There are many assertions or myths. One is that 1 out of 10 succeeds. While good numbers are a little hard to find, one can glean some trends from macro data. According to Kaiser Foundation reports, in 2012 there were about 5 million firms with 50 or fewer employees and 1.7 million firms with 50 or more employees.  According to Kaufman Foundation reports, about 500,000 companies with employees are founded each year. If the success rate were 10%, one would expect the under-50-employee company count to grow, and then about 10% of the base of 5 million companies to “graduate” to the next bracket. But then the next bracket (50 employees and above) should grow substantially.
According to the Kaiser Foundation report, however, in 2015 the below-50 and above-50 counts were about the same as they were in 2012, meaning almost no change over that time period. The implications are disconcerting, namely that as many small companies fail as there are new companies founded. Small Business Administration data support this. One conclusion is that the success rate might be far, far less than 10%, maybe 1% and maybe even 0.1%.  

Is there another way of assessing the picture? Let’s look at a key metric of presumed success of innovative companies, which presumably attract venture or outside capital. An important aspiration and path to success is an IPO. Let’s make a rough estimate that only 10% of start-ups get outside capital.  Given the Kaufman Foundation findings that there are about 500,000 start-ups each year, then every year 50,000 companies would be funded. Over the period 1990 to 2000, there was an average of 300 IPOs a year in all fields (not just technology), according to Kaufman Foundation reports. That is less than 0.1% for a presumed base of 50,000. Unfortunately, small as that number is, in the period 2001 to 2011 the average IPO count dropped to 90 per year.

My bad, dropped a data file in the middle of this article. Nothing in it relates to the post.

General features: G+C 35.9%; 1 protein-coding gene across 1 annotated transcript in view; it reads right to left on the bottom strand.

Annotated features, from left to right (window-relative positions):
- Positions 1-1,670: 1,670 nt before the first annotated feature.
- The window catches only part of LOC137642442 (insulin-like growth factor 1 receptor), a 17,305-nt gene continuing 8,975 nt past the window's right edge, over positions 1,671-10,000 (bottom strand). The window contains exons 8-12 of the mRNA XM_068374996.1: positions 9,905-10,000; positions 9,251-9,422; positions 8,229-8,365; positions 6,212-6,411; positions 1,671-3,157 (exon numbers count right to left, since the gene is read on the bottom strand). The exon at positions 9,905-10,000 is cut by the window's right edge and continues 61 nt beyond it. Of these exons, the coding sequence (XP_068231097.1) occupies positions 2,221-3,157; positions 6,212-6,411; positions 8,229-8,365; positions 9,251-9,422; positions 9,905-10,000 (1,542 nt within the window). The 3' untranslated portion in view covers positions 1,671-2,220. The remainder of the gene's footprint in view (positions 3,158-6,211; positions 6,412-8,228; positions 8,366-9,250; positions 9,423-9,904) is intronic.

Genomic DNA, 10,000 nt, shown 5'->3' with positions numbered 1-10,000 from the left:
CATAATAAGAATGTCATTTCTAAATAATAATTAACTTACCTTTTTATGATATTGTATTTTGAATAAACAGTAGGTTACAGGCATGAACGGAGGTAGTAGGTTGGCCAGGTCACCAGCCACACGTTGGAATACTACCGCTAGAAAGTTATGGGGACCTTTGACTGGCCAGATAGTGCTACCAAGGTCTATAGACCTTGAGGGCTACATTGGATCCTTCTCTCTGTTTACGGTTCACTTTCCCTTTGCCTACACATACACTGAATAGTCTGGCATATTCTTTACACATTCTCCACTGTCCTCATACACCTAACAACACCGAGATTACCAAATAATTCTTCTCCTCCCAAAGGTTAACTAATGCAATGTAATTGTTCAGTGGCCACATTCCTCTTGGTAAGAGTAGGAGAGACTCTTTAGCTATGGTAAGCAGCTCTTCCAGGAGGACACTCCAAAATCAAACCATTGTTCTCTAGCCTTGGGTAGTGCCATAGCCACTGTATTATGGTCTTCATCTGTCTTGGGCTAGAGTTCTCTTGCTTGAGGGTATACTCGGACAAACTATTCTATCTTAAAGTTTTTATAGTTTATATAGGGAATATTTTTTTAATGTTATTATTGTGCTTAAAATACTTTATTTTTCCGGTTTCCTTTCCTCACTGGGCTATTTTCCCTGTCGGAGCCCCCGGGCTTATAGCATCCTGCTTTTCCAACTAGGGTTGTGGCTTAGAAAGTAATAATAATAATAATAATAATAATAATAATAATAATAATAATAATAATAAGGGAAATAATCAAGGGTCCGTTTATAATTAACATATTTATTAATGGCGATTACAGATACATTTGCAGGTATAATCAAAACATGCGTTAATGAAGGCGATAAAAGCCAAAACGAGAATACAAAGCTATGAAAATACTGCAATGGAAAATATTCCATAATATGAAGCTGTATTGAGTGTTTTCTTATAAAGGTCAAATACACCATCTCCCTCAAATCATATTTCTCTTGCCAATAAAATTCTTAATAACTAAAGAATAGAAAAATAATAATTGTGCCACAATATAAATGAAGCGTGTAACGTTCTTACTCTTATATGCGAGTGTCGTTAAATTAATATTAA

Even with this small number of IPOs, over a 20 year period from 1990 to 2010 one would expect the number of listed companies to grow. If one assumes a blended average of 200 per year, there should have been around 4,000 additions to listed companies over two decades. Not so. In fact, according to National Bureau of Economic Research, the number of listed companies (NASDAQ plus NYSE) declined from 8,000 in 1996 to about 4,000 in 2012—a net loss of 4,000 instead of a net gain of 4,000. Some of this decrease would be explainable by mergers and acquisitions, but there were not 8,000 of them.